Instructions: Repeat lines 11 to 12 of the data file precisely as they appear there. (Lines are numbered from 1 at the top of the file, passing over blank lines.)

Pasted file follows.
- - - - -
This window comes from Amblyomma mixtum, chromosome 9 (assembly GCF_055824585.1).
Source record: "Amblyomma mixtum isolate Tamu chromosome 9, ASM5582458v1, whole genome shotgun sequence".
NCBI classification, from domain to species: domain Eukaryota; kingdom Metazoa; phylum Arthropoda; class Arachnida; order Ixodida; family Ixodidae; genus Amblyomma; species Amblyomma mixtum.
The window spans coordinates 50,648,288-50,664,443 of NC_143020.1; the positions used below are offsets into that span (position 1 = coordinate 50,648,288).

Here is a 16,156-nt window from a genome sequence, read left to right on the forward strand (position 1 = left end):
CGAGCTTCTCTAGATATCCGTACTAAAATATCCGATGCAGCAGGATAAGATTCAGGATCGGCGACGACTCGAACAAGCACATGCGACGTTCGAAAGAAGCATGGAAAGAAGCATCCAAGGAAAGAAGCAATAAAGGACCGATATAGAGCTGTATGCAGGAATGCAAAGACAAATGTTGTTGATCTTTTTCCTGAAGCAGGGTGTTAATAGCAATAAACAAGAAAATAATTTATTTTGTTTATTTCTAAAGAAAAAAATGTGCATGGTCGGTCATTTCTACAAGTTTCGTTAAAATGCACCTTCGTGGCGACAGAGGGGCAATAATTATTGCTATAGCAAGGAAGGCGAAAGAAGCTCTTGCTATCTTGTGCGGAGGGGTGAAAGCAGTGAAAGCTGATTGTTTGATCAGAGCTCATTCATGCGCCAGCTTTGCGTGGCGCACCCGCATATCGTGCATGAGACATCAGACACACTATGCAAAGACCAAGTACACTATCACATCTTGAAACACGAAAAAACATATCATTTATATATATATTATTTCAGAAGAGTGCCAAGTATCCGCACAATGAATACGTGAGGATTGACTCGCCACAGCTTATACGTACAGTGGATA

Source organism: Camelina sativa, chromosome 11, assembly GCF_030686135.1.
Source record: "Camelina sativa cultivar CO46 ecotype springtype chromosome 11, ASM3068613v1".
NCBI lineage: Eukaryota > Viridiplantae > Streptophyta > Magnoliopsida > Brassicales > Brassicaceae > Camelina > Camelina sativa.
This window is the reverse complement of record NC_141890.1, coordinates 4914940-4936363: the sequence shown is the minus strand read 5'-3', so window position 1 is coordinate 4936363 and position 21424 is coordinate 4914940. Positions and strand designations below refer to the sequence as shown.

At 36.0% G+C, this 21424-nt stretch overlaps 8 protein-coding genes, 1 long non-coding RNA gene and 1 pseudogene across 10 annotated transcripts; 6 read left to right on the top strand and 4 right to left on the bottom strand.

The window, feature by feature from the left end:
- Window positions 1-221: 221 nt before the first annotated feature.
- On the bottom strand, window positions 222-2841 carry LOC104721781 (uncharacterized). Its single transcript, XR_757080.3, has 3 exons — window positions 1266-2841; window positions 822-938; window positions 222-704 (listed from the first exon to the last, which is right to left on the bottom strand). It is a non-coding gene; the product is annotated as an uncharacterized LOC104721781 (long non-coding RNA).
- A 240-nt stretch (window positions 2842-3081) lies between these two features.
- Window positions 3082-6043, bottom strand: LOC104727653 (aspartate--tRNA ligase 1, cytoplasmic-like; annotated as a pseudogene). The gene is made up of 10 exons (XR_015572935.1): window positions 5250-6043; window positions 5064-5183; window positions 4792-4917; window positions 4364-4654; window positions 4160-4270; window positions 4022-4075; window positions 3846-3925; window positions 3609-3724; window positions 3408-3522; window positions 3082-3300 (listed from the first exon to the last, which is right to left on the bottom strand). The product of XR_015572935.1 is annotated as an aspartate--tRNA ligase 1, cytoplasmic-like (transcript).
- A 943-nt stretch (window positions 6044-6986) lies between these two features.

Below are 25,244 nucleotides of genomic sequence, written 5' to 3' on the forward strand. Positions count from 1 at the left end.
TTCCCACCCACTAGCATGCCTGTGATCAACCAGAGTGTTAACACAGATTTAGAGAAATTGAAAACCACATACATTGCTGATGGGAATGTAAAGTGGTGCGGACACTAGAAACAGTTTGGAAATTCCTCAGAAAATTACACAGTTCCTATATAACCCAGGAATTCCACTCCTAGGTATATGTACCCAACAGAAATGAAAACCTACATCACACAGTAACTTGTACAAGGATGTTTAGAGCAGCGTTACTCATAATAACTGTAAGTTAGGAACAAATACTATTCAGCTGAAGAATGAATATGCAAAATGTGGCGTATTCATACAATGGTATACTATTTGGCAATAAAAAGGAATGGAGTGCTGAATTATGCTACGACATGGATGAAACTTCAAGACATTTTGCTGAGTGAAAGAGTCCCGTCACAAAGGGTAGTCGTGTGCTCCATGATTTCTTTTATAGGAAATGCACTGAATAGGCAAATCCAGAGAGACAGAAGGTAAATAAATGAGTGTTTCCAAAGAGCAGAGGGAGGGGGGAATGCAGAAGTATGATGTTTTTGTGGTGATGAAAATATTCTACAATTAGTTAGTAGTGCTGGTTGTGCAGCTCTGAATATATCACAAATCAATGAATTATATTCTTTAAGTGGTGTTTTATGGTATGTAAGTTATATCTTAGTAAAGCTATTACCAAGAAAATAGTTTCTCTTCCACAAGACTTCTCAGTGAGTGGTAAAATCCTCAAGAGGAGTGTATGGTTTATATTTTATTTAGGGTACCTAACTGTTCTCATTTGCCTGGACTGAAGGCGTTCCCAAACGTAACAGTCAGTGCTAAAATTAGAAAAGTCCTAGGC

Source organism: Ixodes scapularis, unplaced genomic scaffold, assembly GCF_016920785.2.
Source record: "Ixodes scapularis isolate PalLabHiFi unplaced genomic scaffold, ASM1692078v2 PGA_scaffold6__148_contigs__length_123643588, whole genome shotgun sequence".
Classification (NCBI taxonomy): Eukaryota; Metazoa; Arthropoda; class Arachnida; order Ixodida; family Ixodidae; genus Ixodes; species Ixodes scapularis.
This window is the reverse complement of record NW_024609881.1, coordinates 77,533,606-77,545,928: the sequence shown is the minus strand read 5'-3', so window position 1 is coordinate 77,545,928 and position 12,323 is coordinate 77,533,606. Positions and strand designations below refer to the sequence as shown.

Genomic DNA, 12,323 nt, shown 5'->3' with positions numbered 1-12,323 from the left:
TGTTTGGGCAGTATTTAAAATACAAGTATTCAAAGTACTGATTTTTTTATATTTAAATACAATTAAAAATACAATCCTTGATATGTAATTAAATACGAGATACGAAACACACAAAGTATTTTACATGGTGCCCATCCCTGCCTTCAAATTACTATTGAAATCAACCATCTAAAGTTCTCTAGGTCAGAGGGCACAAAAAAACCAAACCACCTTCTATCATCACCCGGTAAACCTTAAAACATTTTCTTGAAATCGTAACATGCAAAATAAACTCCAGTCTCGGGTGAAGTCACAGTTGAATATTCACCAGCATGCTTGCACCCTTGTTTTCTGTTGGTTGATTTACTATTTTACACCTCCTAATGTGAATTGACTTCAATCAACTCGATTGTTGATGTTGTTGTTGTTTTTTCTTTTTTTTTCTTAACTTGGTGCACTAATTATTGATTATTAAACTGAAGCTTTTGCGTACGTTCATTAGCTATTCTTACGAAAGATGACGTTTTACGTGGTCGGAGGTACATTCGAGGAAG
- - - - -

At 36.0% G+C, this 21424-nt stretch overlaps 8 protein-coding genes, 1 long non-coding RNA gene and 1 pseudogene across 10 annotated transcripts; 6 read left to right on the top strand and 4 right to left on the bottom strand.

The window, feature by feature from the left end: